Past Event

Attention and Attunement: Art, Neuroscience, and Philosophy

March 29, 2024
2:00 PM - 4:00 PM
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Teatro, Italian Academy (1161 Amsterdam Ave, NYC 10027)

Italian Academy Fellows from this year—Raphael Rosenberg, who gathers data on eye movements and art, and Wayne Wu, whose philosophical work addresses attention and attunement as elements of mind—will speak, along with Jacqueline Gottlieb, who will present her research on the neural mechanisms of attention and information gathering. David Freedberg will moderate.

  • "The Questioning Brain:  How the Brain Generates Questions and Resolves Them by Deploying Attention" Jacqueline Gottlieb
  • "The Period Eye: Does Culture Affect Art Perception and Can We Measure It?" Raphael Rosenberg
  • "Learning to be Attuned: Bias and Skill in Attention" Wayne Wu    

What are the factors that shape our visual engagement with images and, more broadly, the world? Are there styles of looking and attending? Some influences are well-known: what we intend to do shapes attention as do visual features in the world, what scientists call top-down and bottom-up factors. Yet what about knowledge and expectations, those things we learn and acquire as social and cultural beings? How do culture and experience mold attention and change our sensitivity to things, attunement, and our need to acquire new information? In this event, an art historian, a philosopher and a neuroscientist draw on different perspectives to examine how we visually engage with art and the world and discuss how distinct approaches can jointly explain the historical influences on visual exploration and the underlying neural mechanisms that shape how we look.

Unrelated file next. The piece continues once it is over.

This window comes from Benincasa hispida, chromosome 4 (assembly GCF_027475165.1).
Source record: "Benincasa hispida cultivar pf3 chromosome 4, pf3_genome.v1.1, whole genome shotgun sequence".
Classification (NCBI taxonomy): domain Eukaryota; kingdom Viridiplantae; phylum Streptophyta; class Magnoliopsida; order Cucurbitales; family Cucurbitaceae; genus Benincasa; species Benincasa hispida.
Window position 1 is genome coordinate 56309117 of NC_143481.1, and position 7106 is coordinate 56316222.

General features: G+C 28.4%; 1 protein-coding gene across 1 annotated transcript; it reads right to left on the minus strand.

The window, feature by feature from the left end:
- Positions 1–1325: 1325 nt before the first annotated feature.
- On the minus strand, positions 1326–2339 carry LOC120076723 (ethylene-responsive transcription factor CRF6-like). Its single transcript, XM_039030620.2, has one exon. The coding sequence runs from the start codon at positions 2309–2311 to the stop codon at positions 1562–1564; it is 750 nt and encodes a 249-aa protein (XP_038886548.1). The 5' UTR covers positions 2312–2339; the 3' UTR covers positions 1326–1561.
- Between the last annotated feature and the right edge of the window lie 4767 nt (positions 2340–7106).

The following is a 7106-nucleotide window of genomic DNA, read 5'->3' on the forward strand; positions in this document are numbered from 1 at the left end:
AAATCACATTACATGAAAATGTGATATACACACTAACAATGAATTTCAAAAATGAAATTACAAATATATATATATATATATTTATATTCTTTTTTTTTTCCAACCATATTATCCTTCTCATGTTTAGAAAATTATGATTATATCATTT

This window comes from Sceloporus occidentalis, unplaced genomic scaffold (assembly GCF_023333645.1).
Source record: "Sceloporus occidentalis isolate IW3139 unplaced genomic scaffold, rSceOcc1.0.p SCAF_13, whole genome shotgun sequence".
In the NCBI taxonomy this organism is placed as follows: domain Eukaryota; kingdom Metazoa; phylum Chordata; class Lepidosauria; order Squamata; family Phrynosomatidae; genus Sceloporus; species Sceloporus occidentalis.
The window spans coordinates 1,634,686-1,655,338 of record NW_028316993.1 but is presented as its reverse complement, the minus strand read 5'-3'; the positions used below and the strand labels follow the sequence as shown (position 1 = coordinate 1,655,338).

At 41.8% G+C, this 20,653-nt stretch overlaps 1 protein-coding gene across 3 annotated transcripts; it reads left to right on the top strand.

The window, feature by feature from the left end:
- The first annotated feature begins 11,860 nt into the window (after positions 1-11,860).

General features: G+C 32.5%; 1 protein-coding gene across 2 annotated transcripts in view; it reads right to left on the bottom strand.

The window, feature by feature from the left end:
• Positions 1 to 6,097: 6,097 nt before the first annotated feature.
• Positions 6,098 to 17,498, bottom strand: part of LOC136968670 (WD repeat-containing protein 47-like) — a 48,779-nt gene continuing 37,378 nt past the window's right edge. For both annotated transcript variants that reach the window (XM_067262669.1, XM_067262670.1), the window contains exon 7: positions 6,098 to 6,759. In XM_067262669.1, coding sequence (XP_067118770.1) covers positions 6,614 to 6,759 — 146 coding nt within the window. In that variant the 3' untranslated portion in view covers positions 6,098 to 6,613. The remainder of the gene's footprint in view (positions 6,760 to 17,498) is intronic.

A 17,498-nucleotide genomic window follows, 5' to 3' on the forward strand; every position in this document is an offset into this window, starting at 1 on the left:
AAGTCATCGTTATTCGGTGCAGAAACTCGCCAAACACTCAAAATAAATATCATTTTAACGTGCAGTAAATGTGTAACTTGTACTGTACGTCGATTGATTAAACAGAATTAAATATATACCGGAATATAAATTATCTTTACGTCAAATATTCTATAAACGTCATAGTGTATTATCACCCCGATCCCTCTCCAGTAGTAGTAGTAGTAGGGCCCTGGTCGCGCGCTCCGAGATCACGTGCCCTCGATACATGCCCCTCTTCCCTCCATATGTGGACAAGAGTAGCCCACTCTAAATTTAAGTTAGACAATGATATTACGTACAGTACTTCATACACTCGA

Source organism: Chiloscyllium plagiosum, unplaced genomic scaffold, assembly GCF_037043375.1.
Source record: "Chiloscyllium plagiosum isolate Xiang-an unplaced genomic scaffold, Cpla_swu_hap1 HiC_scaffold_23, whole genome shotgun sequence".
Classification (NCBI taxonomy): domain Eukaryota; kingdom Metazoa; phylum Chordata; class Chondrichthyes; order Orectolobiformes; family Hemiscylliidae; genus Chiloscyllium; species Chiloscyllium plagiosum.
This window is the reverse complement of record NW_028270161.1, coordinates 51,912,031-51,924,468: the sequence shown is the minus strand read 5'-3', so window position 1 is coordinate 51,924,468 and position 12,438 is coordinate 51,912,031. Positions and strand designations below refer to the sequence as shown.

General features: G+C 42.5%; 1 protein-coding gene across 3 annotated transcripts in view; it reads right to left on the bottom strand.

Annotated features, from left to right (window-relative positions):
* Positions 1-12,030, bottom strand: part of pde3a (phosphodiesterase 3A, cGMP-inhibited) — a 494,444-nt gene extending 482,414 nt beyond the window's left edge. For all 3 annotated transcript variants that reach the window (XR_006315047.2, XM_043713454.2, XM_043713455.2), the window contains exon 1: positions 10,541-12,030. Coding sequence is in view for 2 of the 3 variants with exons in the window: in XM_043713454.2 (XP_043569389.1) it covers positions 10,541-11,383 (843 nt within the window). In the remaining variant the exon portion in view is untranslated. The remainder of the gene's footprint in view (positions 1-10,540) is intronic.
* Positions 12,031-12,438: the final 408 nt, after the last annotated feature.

This event is currently at capacity, but we hope to accommodate standby guests at the door.

Jacqueline Gottlieb is Professor of Neuroscience in the Mortimer B. Zuckerman Institute for Mind Brain and Behavior at Columbia University. An expert on the neural mechanisms of attention in humans and animals, Prof Gottlieb received several prestigious awards, holds leadership positions on the editorial boards of top journals and chaired the 2023 Gordon Conference on Eye Movements. She advanced a novel theory of attention as an information-gathering process, which is closely related to curiosity and is governed by the costs and benefits of acquiring new information, as well as by immediate task goals and knowledge and values acquired over longer time scales.

Raphael Rosenberg is a Professor of Art History at the University of Vienna and director of the Lab for Cognitive Research in Art History (CReA). He is a member of the Heidelberg Academy of Sciences and Humanities and of the Academia Europaea. His main research interests include sculpture of the Italian Renaissance, the history of abstraction in art before and around 1900, and the perception of art—from a historical and cognitive perspective. He is currently working on a book on eye movements and art history.

Wayne Wu teaches in philosophy and in the Neuroscience Institute at Carnegie Mellon University. He has published on agency, attention, consciousness, and perception. His recent book, Movements of the Mind (Oxford, 2023), presents a comprehensive theory of action, attention and intention, and his first book, Attention (Routledge, 2014) helped to establish attention as a central topic of research in contemporary philosophy of mind. He has also published an overview on the neuroscience of consciousness (Stanford Encyclopedia of Philosophy).

The images above (© Hanna Brinkmann, CReA, Vienna) show the differences of average fixation amount between a Japanese and an Austrian group of test persons looking at Cranach’s Paradise